Source: (1999) Winchester: Waterside Press.
The symposium occurred in a British context, generally taking the institutions and legislation of England and Wales as its reference point. The Politician speaks about the idea that “prison works” by keeping offenders out of circulation and proposes a financial incentive scheme for strengthening noncustodial resources. The Psychologist considers individual deterrence, the conventional wisdom that punishment extinguishes particular forms of behavior, and examines the criminal justice system in the context of psychological studies. The main alternative to punishment for more than a century has been rehabilitation, and the Probation Officer explores the strengths and weaknesses of this concept. The Victim Assistance Worker considers recent moves to make the criminal process less of an ordeal for victims, and questions whether these reforms can ever be adequate while the basis of the system remains the same. Next, the Judge explains the dilemmas created for her and her colleagues by the present situation, with particular reference to general deterrence. The last two speakers are the Philosopher, who addresses both the rationality and the ethics of various ways of responding to crime, with special reference to the concept of proportionate “just deserts”; and the Mediator, who describes a system based on a new philosophical approach and answers some related questions. Also taking part in the symposium was the Civil Servant, who does not express opinions but provides some background facts and figures relevant to the statements of the other speakers. Reprinted in 2008.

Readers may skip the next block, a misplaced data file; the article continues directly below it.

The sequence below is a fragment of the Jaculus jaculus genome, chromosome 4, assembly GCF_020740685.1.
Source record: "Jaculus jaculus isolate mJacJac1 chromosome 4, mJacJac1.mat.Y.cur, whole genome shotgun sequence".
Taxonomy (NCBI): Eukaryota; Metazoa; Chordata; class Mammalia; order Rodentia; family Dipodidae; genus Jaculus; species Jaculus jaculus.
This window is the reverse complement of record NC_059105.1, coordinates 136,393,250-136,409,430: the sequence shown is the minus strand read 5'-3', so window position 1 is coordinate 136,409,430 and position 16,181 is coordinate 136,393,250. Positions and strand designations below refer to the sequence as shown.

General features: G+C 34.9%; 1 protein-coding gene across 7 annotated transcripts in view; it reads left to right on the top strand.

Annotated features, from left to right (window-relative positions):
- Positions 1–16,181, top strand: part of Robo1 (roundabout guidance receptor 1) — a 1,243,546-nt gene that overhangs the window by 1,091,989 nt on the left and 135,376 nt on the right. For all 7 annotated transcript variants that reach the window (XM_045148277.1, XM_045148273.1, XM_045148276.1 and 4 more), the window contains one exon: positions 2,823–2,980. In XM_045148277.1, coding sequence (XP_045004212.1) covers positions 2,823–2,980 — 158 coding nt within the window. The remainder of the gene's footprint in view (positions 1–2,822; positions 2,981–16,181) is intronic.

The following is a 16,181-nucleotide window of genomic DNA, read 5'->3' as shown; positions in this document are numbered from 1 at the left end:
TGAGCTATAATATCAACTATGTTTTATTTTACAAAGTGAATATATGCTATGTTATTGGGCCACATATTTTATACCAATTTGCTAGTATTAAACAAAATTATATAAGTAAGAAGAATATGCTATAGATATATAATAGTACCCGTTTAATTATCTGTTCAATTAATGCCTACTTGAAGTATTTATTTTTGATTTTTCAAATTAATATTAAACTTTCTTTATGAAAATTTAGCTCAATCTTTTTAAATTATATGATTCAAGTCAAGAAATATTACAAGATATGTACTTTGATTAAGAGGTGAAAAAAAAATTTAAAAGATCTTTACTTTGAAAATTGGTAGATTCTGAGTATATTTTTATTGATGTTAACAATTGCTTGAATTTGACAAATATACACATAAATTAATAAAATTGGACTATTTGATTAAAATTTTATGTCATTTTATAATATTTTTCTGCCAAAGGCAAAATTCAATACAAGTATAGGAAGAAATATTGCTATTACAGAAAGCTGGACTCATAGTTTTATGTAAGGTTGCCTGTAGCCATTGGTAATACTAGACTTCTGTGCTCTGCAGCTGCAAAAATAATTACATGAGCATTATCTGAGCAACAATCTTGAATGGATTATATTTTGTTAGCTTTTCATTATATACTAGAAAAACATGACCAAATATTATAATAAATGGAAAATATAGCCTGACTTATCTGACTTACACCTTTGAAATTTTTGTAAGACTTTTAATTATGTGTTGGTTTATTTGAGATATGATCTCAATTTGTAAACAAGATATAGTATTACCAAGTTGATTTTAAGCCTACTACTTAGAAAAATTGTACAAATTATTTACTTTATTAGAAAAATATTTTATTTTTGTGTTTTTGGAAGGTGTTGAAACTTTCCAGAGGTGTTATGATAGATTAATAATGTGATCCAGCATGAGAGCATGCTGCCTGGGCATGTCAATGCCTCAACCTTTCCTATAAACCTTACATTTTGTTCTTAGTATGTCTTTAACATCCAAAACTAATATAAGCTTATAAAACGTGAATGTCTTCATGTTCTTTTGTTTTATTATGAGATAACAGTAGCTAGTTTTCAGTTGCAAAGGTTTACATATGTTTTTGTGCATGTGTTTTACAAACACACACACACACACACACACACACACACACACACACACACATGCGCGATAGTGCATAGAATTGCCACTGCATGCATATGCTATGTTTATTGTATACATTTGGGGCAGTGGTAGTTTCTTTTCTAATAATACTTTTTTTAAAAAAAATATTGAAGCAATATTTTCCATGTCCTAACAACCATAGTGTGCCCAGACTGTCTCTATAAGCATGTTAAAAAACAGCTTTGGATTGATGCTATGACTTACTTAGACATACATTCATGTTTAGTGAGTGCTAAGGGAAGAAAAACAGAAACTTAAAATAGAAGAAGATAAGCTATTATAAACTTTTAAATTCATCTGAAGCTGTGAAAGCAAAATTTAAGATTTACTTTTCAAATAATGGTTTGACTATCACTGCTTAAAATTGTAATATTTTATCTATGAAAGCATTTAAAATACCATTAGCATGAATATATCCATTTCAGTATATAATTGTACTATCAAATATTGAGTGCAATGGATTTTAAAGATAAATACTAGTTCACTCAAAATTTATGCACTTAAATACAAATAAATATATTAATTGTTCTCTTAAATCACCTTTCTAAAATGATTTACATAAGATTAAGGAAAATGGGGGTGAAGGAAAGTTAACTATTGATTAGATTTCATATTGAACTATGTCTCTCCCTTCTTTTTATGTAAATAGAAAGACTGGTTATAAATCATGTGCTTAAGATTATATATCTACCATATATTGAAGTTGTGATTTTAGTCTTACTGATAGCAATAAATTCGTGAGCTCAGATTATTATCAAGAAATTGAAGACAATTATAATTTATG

Your donation helps Prison Fellowship International repair the harm caused by crime by emphasizing accountability, forgiveness, and making amends for prisoners and those affected by their actions. When victims, offenders, and community members meet to decide how to do that, the results are transformational.Donate Now